LINCOLN — Possession of synthetic marijuana would be punished with prison time under a legislative bill drafted by Attorney General Jon Bruning.
The attorney general announced Tuesday that another crackdown on the drug commonly called K2 will be part of his 2014 legislative package of four bills. The Nebraska Legislature opens its 60-day session today.
Lawmakers have twice outlawed K2 in recent years, but chemists tweak the formula to make new, legal versions. Iowa's K2 ban has been circumvented in a similar fashion.
Bruning said a bill being drafted by his office will try a broader “catch-all” approach. The key will be crafting legislation that isn't unconstitutionally broad.
“Nobody wants to see another life lost to the drug, not anywhere,” Bruning said.
In October, 18-year-old Billy Tucker of Greenwood, Neb., became the first Nebraskan to die of a synthetic marijuana overdose. He took the drug at a party before falling asleep at a friend's house in Waverly. He never awoke.
His father, Steve Tucker, who attended Tuesday's announcement, said trying to stay ahead of K2 laboratories is a challenge that must be overcome.
“States continue to play whack-a-mole with the drug dealers in a losing battle,” Tucker said.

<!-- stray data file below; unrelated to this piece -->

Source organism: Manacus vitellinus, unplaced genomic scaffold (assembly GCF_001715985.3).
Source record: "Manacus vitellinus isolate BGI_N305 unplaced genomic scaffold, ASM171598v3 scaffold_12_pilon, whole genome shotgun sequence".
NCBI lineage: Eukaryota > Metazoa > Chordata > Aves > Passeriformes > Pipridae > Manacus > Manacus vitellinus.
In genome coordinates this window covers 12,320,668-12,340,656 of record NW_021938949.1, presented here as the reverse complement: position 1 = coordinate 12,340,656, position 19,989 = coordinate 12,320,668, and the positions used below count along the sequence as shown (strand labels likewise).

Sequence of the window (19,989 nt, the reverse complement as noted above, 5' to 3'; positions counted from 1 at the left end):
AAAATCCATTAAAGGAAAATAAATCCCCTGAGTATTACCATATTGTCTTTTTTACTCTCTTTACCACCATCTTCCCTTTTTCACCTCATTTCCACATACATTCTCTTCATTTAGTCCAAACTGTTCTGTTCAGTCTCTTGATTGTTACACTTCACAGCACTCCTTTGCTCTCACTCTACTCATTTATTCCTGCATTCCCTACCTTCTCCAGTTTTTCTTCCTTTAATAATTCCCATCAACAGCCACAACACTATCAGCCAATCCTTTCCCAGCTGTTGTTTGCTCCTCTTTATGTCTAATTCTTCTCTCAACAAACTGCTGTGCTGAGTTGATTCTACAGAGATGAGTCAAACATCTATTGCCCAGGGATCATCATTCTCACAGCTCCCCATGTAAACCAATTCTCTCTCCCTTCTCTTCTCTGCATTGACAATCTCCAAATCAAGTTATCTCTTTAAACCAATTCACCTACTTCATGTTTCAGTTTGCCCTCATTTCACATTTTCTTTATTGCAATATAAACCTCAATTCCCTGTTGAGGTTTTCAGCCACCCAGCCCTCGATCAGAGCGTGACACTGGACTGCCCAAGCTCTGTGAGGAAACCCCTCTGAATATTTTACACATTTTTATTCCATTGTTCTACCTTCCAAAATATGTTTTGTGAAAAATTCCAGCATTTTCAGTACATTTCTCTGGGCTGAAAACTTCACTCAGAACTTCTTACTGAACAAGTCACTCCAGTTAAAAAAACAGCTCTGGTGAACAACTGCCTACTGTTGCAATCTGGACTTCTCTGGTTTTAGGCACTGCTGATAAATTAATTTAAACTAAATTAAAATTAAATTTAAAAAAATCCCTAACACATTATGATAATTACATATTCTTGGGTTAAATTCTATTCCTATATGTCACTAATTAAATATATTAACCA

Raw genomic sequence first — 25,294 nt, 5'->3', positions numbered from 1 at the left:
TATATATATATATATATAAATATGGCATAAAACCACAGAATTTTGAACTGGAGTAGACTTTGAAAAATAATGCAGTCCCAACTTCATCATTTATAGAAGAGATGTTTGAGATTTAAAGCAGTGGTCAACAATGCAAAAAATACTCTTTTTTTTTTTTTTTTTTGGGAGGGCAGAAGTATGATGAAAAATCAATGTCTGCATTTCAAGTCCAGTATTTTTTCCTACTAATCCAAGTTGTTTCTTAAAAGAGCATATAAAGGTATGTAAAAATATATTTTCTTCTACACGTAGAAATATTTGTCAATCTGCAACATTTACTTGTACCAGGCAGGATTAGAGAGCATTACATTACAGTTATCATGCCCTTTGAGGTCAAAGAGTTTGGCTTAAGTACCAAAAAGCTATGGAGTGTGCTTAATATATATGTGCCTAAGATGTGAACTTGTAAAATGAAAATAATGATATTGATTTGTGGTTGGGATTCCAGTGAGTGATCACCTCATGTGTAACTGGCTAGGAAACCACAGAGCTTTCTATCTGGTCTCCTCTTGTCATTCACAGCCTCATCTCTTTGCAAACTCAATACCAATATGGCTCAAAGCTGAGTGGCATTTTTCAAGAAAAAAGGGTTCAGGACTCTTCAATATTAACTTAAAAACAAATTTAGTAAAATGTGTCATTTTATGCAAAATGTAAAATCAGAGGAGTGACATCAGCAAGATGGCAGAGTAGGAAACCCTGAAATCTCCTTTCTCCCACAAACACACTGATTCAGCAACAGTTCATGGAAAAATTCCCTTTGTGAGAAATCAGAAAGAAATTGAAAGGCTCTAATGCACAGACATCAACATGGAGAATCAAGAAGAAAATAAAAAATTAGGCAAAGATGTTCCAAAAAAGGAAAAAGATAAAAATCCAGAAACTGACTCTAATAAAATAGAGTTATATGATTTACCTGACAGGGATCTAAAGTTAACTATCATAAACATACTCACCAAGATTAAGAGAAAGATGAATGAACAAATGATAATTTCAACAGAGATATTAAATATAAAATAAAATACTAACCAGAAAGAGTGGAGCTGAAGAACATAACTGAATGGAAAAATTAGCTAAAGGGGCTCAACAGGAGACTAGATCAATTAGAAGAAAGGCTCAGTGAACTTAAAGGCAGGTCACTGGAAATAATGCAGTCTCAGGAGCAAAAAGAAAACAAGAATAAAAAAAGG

Bruning said the 2014 bill also would make possession of the drug a felony. K2 currently is regarded like marijuana, in which possession of small quantities is punished by a fine.
State Sen. Ken Schilz of Ogallala will introduce the bill.
Synthetic marijuana is widely available on the Internet, at head shops and at convenience stores. The U.S. Justice Department reports nearly 3,000 formulations of the drug.
The drug promises a high, but some users experience panic attacks, hallucinations, high blood pressure and seizures. Some users have taken their own lives while on the drug.
Tyler Smith, 18, of Bellevue killed himself in 2012 after using synthetic marijuana. Last year, the Legislature passed a bill named in his honor outlawing the newest generation of synthetic drugs.
Other bills in the attorney general's package will target:
» Patent trolls. Carried by Sen. Health Mello of Omaha, the bill would seek to protect small-business owners and consumers from frivolous patent infringement claims.
» Repeat sex offenders and stalkers. Carried by Sen. Danielle Conrad of Lincoln, the bill would create separate penalties for stalking and harassment, which are now the same offense. It also would allow an offender's sex assaults from other states to be used as evidence in Nebraska prosecutions.
» Child pornography. Carried by Sen. Burke Harr of Omaha, the bill would make it illegal to solicit child pornography as well as to possess it.